WADA board meet­ing to dis­cuss set­ting up an independent drug test­ing au­thor­ity

New Straits Times - - Sport - THOMAS BACH

MON­TREAL needs to be im­proved,” Rol­land said.

The push for an independent test­ing au­thor­ity is not to ev­ery­one’s taste how­ever. Sev­eral pow­er­ful fed­er­a­tions, no­tably world foot­ball’s gov­ern­ing body Fifa, have al­ready in­di­cated they want to be ex­empt from the pro­posed re­forms.

“We re­spect the WADA and IOC pro­pos­als but they con­cern the smaller fed­er­a­tions,” said Michel D’Hooghe, the chair­man of Fifa’s med­i­cal com­mit­tee.

Ir­re­spec­tive of those ten­sions, how­ever, the IOC are stick­ing to their goal of hav­ing a re­formed sys­tem in place by the time of next Fe­bru­ary’s Win­ter Olympics in Pyeongchang, South Korea.

“We in­tend to make the con­trols to­tally independent of the IOC,” IOC pres­i­dent Thomas Bach said.

This task will be en­trusted to a new independent test­ing au­thor­ity whose struc­ture may be out­lined at to­day’s WADA Board meet­ing.

Ac­cord­ing to a source with knowl­edge of the is­sue, the pro­posed new test­ing au­thor­ity would be cre­ated as a foun­da­tion un­der the con­trol of a five-mem­ber board.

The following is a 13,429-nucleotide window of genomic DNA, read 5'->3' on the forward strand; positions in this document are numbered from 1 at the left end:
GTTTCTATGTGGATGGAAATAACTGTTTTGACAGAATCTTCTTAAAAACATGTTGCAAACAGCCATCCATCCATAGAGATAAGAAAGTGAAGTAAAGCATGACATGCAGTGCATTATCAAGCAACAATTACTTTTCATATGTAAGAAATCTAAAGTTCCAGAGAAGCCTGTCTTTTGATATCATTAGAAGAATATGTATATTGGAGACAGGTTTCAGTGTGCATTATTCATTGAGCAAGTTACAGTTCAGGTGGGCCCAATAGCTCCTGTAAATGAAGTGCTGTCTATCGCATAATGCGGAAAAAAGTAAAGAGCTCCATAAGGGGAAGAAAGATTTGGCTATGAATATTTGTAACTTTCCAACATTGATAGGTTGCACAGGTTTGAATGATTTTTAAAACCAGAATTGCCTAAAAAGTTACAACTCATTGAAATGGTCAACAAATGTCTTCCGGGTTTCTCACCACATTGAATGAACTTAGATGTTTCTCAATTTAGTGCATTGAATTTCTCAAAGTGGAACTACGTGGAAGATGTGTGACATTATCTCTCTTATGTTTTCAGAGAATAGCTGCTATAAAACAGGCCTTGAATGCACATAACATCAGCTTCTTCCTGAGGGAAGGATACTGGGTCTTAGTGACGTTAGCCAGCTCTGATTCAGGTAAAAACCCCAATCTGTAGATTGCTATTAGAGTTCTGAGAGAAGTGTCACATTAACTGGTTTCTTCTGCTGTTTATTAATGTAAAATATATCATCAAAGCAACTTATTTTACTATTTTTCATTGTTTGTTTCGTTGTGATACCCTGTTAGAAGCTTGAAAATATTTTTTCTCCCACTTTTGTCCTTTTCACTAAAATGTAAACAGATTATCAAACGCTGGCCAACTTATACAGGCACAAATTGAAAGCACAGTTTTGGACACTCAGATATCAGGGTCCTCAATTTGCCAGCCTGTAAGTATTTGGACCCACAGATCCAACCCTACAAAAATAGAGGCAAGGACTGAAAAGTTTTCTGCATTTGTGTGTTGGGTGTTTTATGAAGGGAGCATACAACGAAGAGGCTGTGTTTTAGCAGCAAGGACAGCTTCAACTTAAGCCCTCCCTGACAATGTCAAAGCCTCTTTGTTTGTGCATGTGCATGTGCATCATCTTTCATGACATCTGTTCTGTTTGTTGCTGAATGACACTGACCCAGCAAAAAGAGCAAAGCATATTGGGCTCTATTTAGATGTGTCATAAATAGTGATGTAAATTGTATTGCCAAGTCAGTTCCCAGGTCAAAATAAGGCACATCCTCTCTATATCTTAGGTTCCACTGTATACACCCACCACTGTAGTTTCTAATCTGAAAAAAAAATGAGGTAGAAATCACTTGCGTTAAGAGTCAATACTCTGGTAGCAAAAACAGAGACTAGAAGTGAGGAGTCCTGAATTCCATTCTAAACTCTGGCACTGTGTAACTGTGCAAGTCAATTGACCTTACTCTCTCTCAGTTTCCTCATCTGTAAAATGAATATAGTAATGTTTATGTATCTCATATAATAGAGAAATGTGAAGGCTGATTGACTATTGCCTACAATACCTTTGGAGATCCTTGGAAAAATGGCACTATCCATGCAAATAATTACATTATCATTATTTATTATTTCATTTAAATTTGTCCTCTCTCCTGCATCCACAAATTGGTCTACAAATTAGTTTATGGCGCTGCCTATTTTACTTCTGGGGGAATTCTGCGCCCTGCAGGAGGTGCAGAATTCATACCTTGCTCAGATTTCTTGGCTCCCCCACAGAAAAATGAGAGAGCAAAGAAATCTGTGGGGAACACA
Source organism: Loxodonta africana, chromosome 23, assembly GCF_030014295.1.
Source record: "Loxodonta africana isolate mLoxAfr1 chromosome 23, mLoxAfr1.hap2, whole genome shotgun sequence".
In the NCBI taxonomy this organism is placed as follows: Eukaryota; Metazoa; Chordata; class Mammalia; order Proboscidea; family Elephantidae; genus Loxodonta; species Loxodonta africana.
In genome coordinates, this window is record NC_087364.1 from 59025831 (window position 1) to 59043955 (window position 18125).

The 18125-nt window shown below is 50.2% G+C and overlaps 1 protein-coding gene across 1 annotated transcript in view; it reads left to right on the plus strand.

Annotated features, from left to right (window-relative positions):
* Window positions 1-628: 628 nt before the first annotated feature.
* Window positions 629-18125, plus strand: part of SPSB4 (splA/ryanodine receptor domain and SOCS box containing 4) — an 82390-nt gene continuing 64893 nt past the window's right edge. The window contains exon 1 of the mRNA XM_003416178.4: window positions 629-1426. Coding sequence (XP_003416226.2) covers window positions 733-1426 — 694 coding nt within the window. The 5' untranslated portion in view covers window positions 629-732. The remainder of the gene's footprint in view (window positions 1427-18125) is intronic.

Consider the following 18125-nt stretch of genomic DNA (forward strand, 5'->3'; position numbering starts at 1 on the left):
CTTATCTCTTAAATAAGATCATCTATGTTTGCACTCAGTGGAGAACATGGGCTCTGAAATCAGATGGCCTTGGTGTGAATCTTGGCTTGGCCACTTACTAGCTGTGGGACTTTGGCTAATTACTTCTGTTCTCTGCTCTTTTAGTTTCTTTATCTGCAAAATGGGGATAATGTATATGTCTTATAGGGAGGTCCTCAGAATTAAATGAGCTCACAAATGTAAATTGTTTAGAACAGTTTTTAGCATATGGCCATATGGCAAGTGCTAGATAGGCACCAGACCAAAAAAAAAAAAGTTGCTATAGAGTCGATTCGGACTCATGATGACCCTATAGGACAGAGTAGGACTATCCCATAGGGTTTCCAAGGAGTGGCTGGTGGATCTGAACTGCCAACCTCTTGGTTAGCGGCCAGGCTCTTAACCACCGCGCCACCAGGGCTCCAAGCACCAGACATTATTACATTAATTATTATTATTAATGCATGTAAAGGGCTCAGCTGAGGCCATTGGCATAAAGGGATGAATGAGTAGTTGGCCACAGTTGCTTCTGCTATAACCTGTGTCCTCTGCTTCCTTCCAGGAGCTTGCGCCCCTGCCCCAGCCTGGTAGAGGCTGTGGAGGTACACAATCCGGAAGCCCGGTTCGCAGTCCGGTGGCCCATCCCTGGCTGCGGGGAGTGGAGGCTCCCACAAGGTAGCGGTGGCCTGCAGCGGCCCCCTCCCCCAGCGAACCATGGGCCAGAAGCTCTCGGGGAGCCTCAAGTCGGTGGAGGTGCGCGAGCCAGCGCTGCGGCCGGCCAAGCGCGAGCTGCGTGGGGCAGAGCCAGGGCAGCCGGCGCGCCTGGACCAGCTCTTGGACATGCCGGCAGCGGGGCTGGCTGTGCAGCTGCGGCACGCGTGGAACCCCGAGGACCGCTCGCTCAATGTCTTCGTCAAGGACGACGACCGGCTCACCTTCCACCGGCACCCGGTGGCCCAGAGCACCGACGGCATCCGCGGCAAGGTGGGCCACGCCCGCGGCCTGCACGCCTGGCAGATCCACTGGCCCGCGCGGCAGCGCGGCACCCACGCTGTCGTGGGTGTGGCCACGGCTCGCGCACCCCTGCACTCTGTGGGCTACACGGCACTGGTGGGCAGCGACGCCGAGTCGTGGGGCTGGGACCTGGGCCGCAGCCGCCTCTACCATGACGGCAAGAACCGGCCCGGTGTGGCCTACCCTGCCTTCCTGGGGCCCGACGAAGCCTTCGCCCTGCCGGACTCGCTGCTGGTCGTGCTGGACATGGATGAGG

Rol­land mean­while ac­knowl­edged the ten­sions when ad­dress­ing the is­sue of how the new au­thor­ity would be fi­nanced.

“The dif­fi­culty will be to find a busi­ness model that sat­is­fies ev­ery­one,” he said.

To­day’s meet­ing will be­gin with a key­note ad­dress by WADA’s di­rec­tor gen­eral Olivier Nig­gli, who is ex­pected to give up­dates on a num­ber of is­sues in­clud­ing the “set of rec­om­men­da­tions en­dorsed by the coun­cil last Novem­ber.”

Those in­clude is­sues rang­ing from com­pli­ance and gov­er­nance to early warn­ing sys­tems and the lab­o­ra­tory ac­cred­i­ta­tion process. AFP

We in­tend to make the con­trols to­tally independent of the IOC.

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